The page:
27 November 2017 – Developing countries are to receive US$540 million under the Montreal Protocol to continue their work in phasing out ozone-depleting hydrochlorofluorocarbons (HCFCs) and to initiate enabling activities for the phase-down of climate-warming hydrofluorocarbons (HFCs) under the Kigali Amendment.
The funds will be provided by developed countries over the period 2018 to 2020 through the Multilateral Fund for the Implementation of the Montreal Protocol, which has disbursed over US$3.7 billion since 1991 to support developing countries to phase out chemicals that destroy the ozone layer.
Montreal Protocol parties made the funding commitment during the joint 11th meeting of the Conference of the Parties to the Vienna Convention and the 29th Meeting of the Parties to the Montreal Protocol held in Montreal from 20 to 24 November.
The parties also celebrated the 30th anniversary of the ozone-saving treaty during the meeting with high-level participants, including the former Prime Minister of Canada, Brian Mulroney.
Canada’s Minister of Environment and Climate Change, Catherine McKenna, said, “The Montreal Protocol is an example of how we can come together, that we can do what naysayers think is impossible, that we can heal our planet.”
The parties requested the Technology and Economic Assessment Panel of the Montreal Protocol (TEAP) to assess the technology options for enhancing energy efficiency of appliances and equipment in the refrigeration and air-conditioning sectors while phasing down HFCs under the Kigali Amendment.
The panel will also assess, among other issues, the challenges for the uptake of those technologies, their long-term sustainable performance and viability, their environmental benefits, and related costs.
The parties also agreed to hold a workshop on opportunities for enhancing energy efficiency while phasing down HFCs during their 40th Meeting of the Open-ended Working Group in July 2018.
The parties also requested for regular updates on the safety standards relevant to the use of flammable low-global warming potential alternatives to HFCs, in consultation with relevant standardization organizations.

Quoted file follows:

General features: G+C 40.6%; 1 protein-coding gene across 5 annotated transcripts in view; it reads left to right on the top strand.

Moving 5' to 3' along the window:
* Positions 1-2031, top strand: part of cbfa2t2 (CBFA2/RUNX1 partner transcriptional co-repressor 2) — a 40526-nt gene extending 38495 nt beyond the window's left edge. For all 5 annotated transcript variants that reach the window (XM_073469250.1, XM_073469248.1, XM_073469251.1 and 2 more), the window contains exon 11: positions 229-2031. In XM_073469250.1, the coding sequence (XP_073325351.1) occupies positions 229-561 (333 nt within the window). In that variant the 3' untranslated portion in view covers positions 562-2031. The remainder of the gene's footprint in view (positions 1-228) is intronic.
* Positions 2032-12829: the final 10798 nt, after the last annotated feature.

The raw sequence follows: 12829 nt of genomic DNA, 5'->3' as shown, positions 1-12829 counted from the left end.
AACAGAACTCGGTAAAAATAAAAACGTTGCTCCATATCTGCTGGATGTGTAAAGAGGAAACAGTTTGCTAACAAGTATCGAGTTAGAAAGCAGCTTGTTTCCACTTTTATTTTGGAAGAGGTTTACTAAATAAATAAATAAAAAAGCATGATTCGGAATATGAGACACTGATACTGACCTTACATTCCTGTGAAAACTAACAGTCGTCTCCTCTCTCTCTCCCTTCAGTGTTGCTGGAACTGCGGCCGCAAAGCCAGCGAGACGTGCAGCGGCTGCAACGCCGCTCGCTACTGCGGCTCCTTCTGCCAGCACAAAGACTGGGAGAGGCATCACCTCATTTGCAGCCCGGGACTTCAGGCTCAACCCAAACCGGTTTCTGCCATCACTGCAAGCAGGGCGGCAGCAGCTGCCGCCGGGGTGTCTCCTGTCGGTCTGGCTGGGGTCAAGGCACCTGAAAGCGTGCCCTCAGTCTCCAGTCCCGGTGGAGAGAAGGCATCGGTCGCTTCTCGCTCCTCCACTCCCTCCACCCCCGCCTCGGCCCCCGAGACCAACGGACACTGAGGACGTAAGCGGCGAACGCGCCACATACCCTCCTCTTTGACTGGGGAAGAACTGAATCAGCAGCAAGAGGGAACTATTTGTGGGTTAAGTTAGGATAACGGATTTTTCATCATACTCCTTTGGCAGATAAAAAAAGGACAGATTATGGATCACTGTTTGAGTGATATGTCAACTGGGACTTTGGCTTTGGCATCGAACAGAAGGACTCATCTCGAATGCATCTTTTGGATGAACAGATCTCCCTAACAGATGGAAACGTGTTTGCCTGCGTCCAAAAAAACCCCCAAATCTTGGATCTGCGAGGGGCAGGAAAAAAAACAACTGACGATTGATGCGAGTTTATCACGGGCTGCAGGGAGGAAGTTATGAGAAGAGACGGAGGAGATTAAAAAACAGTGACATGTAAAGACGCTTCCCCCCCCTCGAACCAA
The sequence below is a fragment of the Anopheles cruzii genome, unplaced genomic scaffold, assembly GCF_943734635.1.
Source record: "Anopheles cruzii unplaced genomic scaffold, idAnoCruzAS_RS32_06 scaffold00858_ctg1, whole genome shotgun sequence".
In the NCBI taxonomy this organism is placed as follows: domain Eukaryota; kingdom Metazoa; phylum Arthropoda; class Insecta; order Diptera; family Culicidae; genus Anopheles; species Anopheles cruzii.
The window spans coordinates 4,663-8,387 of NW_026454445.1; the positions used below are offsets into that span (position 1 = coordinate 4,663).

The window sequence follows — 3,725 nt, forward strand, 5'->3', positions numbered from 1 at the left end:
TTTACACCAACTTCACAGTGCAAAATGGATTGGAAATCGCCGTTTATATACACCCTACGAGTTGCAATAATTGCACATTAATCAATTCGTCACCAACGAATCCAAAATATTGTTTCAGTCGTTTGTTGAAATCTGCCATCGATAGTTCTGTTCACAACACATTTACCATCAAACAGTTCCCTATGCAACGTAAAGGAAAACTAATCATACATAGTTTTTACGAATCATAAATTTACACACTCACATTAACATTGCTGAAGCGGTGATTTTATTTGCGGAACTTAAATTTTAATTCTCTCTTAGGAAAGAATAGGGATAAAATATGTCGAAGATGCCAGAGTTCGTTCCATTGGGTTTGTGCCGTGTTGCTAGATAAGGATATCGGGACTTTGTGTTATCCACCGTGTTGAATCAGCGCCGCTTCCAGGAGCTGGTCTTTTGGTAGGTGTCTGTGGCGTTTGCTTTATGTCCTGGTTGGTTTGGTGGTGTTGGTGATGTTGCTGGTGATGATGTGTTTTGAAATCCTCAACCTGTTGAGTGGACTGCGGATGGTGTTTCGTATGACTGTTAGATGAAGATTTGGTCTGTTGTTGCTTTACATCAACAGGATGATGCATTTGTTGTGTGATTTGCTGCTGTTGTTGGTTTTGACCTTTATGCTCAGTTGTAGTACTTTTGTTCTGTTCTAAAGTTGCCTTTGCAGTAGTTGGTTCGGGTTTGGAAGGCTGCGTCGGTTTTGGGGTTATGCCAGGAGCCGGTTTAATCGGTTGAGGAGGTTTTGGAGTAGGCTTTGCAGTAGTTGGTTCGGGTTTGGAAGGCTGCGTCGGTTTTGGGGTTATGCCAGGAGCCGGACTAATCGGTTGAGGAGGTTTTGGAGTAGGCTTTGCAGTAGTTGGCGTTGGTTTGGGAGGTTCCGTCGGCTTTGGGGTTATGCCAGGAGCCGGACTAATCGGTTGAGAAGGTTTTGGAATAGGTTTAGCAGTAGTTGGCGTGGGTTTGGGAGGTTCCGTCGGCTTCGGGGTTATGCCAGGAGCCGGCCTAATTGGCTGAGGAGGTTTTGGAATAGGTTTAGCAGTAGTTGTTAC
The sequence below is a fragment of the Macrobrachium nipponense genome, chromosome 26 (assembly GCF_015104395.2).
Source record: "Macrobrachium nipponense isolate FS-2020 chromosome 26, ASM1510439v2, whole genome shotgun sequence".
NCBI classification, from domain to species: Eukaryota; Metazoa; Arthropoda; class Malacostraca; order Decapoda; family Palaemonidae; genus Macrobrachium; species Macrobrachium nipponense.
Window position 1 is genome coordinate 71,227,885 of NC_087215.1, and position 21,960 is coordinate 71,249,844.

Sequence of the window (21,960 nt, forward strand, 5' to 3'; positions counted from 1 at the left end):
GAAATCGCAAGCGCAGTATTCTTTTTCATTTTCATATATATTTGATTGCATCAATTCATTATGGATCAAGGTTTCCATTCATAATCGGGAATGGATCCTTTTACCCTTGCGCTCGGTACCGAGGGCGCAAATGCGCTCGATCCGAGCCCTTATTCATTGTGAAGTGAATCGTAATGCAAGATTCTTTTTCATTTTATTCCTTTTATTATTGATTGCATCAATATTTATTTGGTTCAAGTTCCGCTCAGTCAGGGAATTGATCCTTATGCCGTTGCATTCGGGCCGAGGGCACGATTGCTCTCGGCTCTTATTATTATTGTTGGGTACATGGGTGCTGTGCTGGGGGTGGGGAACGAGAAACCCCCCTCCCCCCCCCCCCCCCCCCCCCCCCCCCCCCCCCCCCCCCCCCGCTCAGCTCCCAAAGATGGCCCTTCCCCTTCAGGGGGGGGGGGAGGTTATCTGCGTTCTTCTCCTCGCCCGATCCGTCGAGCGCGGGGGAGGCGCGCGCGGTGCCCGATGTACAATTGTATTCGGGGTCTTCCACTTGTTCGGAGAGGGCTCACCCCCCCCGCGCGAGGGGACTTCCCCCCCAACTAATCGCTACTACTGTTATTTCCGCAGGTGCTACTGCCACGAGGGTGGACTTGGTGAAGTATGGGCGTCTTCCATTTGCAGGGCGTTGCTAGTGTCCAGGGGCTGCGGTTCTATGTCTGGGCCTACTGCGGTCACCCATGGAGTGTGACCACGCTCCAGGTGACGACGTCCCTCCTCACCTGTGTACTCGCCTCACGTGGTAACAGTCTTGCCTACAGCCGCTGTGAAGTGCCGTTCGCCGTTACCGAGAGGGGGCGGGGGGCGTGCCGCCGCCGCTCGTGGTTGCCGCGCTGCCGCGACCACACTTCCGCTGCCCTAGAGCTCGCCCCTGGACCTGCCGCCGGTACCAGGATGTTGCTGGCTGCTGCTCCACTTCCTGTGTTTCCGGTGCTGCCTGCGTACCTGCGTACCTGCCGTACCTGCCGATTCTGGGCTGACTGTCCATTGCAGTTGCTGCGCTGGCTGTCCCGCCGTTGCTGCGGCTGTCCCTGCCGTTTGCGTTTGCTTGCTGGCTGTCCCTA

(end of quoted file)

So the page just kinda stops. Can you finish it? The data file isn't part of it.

This is crucial for ensuring the safe market introduction, manufacturing, operation, maintenance and handling of low-global-warming potential refrigerants that are used in many sectors.
The meeting also urged parties that have not yet ratified the Kigali Amendment to consider doing so in order to achieve the goals of the Amendment.
The Amendment, which has so far been ratified by 22 parties, is set to enter into force on 1 January 2019, requiring the nations of the world to gradually phase down HFCs by more than 80 per cent over the next 30 years and replace them with more planet-friendly alternatives.
Phasing down HFCs under the Protocol is expected to avoid up to 0.5°C of global warming by the end of the century, while continuing to protect the ozone layer.
"It is through the widest ratification of the Kigali Amendment that we will deliver on its promise of protecting our planet for future generations,” said Tina Birmpili, head of the Ozone Secretariat.
Ozone monitoring and observation
The parties also agreed on the need for increased support for research and systematic observations of the ozone layer, as it is through the observations that scientists can monitor the recovery of the ozone layer and the interaction between ozone and climate.
The meeting also included a round table discussion by environment ministers from around the world moderated by UN Environment Champion of the Earth for 2016, Leyla Acaroglu, which focused on future opportunities and priorities under the Montreal Protocol.
The panelists were Khachik Hakobyan (Armenia), Catherine McKenna (Canada), Zoila González de Gutiérrez (Dominican Republic), C.K. Mishra (India), Meelis Münt (Estonia), Sydney Alexander Samuels Milson (Guatemala), Abdullah Ziyad (Maldives), Vincent Biruta (Rwanda) and Erik Solheim (UN Environment).
Science panel discussion
In addition, a science panel discussion took place on the theme “The scientific foundation of the Montreal Protocol: past, present, and future.” Top scientists from various countries discussed the effect of the changing atmospheric composition on the ozone layer; ozone depletion and climate change; and observations and monitoring needs for ozone layer protection and recovery.
The meeting also included an award ceremony to honour individuals, groups, organizations and parties that have demonstrated extraordinary commitment and contribution to the progress and achievements of the Montreal Protocol, especially in the last 10 years.
The awardees received trophies and artworks custom-made by various talented artists for the eight categories of the awards – political leadership, policy and implementation leadership, scientific leadership, technical leadership, exemplary project, partnership, youth creativity, and best media coverage.
All the 197 parties to the Montreal Protocol also received specially designed certificates in recognition of their tireless efforts, commitment, passion, and dedication to the protection of the ozone layer over the past 30 years.
The award ceremony closed with all participants singing along to a reggae tune by Grammy Awards nominee Rocky Dawuni to celebrate the 30 years of the Montreal Protocol. More information and photos from the Ozone Awards ceremony are available at: http://ozone.unep.org/en/montreal-protocol-30th-anniversary-awards-honour-ozone-heroes
For more information please contact:
Dan Teng’o, Ozone Secretariat, UN Environment, +254 709 023 532, firstname.lastname@example.org